An important part of preening is keeping external parasites (ectoparasites) in check. Ectoparasites include lice and mites and usually irritate the skin or damage the feathers. Studies have found that birds with damaged beaks are not able to preen their feathers and keep ectoparasites in check as effectively as birds with undamaged beaks.
Sunning, Dust Baths and Anting
Birds like to stretch out in the sun and can enter an almost trance-like state where they are enjoying the warmth of the sun. This behaviour is called sunning. They fan out their tail feathers and spread their wings exposing their feathers to the sun, warming themselves up and/or drying off after rain or a dip in the bird bath. Water birds especially are often seen sunning themselves to dry their feathers. Sunning may also have benefits in controlling ectoparasites by disturbing the parasite and making it easier to find when preening.
Dusting is another behaviour thought to help with parasite control. Having a good dust bath is something that domestic chicken owners will be familiar with, but many other birds also like to ruffle themselves up in fine dirt or sand distributing the particles through their feathers. It is thought that the fine particles dry out and kill or disturb parasites enough to make it easier to remove them while preening. Dusting can also remove excess preen oil.
An unusual method of ectoparasite control is anting. This is where a bird deliberately allows ants onto its feathers. There is active anting where the bird applies an ant to its feathers. Passive anting is where the bird permits the ants to swarm on it by sitting where ants are active near an ant nest or ant trail. Many bird species have been observed anting. Birds that are anting usually have a particular posture where they are prostrate or semi-prostrate on the ground with their wings held out and open which can look very similar to birds sunning themselves.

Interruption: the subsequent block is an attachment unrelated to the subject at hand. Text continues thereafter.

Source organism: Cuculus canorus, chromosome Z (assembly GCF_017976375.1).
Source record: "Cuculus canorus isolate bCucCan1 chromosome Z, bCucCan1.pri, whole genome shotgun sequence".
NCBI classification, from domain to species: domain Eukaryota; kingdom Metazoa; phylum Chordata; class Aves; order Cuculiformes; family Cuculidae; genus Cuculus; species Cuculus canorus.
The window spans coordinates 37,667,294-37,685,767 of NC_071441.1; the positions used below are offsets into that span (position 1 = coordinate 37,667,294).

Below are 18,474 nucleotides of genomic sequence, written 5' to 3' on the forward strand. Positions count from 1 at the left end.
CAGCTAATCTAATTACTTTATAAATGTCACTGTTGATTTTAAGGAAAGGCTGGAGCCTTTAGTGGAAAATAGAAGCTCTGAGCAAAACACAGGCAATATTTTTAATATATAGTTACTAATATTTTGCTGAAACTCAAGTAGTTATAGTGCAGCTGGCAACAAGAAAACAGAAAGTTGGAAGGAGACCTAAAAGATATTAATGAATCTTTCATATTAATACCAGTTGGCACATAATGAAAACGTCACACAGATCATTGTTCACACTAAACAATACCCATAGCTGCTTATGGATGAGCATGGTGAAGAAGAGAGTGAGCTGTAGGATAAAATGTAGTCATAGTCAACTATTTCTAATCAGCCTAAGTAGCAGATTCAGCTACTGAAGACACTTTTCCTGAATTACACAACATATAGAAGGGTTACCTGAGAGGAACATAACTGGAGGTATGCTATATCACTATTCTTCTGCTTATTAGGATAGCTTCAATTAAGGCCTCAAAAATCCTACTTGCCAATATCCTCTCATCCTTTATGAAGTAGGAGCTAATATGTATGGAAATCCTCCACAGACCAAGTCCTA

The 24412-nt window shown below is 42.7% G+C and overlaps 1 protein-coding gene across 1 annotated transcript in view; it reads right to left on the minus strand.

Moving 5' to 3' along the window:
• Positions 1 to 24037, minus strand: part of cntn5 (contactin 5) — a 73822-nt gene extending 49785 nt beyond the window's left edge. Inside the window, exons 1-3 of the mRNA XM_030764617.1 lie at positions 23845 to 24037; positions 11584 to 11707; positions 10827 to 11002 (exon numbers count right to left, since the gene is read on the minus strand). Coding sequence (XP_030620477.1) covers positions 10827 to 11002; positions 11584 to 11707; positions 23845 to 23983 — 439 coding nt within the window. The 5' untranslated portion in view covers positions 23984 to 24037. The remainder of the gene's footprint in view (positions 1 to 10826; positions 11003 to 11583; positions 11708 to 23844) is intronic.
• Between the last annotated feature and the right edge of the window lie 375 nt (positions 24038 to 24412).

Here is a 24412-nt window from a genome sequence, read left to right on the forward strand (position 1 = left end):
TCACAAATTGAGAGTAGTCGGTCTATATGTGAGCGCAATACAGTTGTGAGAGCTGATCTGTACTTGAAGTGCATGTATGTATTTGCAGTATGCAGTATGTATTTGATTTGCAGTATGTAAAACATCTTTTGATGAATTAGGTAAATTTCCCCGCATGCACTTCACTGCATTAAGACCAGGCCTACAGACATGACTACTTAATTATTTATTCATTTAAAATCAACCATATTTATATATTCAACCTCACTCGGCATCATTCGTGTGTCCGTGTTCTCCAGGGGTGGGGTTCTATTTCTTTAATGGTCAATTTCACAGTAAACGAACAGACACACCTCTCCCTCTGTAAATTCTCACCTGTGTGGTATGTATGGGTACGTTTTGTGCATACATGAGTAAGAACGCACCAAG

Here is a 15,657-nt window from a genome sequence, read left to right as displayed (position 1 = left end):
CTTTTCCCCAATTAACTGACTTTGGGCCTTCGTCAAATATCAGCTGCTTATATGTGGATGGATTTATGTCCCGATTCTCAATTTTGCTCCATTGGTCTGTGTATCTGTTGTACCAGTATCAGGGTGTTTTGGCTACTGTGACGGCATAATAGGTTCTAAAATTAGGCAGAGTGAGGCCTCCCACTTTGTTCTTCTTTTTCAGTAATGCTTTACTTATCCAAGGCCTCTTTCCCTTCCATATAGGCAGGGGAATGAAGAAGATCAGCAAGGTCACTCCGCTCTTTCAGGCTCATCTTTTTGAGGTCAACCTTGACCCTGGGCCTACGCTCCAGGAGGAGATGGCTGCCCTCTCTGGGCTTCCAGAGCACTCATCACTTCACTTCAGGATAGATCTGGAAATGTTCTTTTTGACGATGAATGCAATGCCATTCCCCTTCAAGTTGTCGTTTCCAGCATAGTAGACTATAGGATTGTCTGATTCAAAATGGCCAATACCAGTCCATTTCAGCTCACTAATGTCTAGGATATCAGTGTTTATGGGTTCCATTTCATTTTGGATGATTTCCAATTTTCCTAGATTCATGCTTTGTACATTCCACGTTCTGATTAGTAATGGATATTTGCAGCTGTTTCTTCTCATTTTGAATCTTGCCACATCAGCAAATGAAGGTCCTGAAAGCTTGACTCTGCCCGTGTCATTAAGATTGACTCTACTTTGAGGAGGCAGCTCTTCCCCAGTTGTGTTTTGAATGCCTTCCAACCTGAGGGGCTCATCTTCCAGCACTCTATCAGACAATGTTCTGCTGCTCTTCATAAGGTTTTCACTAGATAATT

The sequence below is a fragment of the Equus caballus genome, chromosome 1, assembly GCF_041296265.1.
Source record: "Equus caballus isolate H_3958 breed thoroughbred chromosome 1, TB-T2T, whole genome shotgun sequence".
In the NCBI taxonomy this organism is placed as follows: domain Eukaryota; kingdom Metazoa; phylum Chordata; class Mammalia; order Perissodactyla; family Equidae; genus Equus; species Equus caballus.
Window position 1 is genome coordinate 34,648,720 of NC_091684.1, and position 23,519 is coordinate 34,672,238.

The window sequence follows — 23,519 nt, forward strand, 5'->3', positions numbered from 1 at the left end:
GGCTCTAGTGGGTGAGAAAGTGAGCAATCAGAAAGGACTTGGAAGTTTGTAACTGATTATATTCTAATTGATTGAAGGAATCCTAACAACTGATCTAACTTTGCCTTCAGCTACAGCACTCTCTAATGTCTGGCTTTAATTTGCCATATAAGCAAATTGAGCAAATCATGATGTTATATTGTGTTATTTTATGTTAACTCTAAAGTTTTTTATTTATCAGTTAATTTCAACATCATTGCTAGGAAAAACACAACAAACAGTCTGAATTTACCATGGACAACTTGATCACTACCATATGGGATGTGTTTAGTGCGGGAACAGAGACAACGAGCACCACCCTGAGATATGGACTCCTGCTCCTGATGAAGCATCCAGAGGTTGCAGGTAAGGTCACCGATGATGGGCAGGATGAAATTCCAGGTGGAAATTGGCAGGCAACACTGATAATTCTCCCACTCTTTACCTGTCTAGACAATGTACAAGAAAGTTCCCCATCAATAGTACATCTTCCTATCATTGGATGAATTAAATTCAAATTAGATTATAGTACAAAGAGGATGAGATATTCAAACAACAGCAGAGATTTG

Ants are not the only species used to ‘ant’. Other species which have been observed include beetles, bees, millipedes and aromatic leaves. Another theory about anting is that it is used by birds to prepare the invertebrate before they eat it e.g. ants will use up all their formic acid on the feathers before the bird eats them. Another idea is that anting is a form of sensory self-stimulation (the ants give the birds a massage?) or that it helps to decrease skin irritation during a feather moult.
Only species of certain ant families have been observed to be used in anting. These ants spray or exude formic acid so support the theory that anting is for ectoparasite control and/or to help irritation. Some evidence suggests formic acid helps control mites. Whatever reason the bird has for anting it must be beneficial considering the importance of their feathers to birds.
An extreme example of anting is by rooks in England which used discarded, still-burning cigarette butts to smoke their feathers with. Given the range of theories about anting there is still a lot to learn about bird behaviour!
Land for Wildlife Officer
Sunshine Coast Council
Photos by Deborah Metters